Report on Klyuchevskoy (Russia) — 5 June-11 June 2002
Smithsonian / US Geological Survey Weekly Volcanic Activity Report, 5 June-11 June 2002
Managing Editor: Gari Mayberry
Please cite this report as:
Global Volcanism Program, 2002. Report on Klyuchevskoy (Russia). In: Mayberry, G (ed.), Weekly Volcanic Activity Report, 5 June-11 June 2002. Smithsonian Institution and US Geological Survey.
56.056°N, 160.642°E; summit elev. 4754 m
All times are local (unless otherwise noted)
During most of the week of 31 May-7 June seismicity was above background levels at Kliuchevskoi, and continuous spasmodic tremor was registered. On 31 May a series of earthquakes less than or equal to ML (local magnitude) 2.3 were registered in the volcano's edifice, and about 20 ~30-km-deep earthquakes occurred per day under the volcano. On 5 June at 1820 volcanic tremor began to gradually diminish and by the end of the week shallow seismic activity had decreased. Low-level gas-and-steam plumes rose above the crater and no thermal anomalies or plumes were observed on satellite imagery. Kliuchevskoi remained at Concern Color Code Yellow ("volcano is restless").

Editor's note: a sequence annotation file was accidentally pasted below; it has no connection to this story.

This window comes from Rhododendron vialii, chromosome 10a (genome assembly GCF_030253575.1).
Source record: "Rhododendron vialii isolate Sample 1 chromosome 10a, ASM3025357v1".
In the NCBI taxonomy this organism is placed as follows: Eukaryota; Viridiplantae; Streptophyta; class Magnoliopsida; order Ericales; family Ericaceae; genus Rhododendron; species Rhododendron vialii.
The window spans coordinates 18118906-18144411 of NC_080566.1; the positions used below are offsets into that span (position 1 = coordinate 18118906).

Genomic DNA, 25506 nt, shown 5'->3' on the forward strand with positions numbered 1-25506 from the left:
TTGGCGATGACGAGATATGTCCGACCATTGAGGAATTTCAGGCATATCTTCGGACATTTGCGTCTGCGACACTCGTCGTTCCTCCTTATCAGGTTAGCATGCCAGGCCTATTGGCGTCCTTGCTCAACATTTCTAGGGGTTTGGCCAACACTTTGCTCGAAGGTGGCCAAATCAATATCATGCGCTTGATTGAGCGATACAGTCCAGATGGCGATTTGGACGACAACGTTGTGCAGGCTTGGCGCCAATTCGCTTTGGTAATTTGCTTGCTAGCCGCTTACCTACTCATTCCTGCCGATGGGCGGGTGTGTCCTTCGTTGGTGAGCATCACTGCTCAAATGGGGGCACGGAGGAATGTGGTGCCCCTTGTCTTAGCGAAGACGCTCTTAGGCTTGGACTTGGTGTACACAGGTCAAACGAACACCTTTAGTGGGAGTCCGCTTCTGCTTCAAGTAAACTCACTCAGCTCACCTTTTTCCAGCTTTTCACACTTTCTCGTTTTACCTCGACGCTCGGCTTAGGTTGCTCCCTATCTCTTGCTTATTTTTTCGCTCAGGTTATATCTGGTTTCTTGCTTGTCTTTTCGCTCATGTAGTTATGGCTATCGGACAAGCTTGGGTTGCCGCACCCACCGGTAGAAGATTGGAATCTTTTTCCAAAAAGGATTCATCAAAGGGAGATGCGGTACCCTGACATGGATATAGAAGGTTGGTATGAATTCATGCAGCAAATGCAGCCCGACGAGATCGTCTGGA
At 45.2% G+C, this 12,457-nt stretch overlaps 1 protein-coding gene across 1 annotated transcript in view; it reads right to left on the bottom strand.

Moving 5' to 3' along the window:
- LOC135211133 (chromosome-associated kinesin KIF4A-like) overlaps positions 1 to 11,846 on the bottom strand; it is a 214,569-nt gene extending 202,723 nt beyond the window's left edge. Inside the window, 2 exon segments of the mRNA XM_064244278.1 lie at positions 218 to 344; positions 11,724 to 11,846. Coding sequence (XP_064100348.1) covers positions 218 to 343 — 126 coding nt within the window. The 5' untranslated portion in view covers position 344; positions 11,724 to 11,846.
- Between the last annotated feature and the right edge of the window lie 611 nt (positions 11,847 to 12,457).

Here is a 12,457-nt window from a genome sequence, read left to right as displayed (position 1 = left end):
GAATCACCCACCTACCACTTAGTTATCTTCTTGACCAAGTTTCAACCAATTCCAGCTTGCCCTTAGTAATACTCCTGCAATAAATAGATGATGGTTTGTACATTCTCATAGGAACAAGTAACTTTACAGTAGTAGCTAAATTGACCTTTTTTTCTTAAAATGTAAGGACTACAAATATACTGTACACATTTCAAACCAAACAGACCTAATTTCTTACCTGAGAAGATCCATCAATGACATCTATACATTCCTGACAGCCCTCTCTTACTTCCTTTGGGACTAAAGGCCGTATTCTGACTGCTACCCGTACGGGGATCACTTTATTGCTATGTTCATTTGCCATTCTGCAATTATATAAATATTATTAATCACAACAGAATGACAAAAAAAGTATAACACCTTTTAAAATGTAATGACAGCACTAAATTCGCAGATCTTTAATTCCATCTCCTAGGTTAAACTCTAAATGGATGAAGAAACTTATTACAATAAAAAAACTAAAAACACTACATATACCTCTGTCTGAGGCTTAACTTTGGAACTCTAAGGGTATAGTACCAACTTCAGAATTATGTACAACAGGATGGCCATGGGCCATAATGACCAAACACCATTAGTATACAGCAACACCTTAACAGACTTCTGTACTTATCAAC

Geologic Background. Klyuchevskoy (also spelled Kliuchevskoi) is Kamchatka's highest and most active volcano. Since its origin about 6000 years ago, the beautifully symmetrical, 4835-m-high basaltic stratovolcano has produced frequent moderate-volume explosive and effusive eruptions without major periods of inactivity. It rises above a saddle NE of sharp-peaked Kamen volcano and lies SE of the broad Ushkovsky massif. More than 100 flank eruptions have occurred during the past roughly 3000 years, with most lateral craters and cones occurring along radial fissures between the unconfined NE-to-SE flanks of the conical volcano between 500 m and 3600 m elevation. The morphology of the 700-m-wide summit crater has been frequently modified by historical eruptions, which have been recorded since the late-17th century. Historical eruptions have originated primarily from the summit crater, but have also included numerous major explosive and effusive eruptions from flank craters.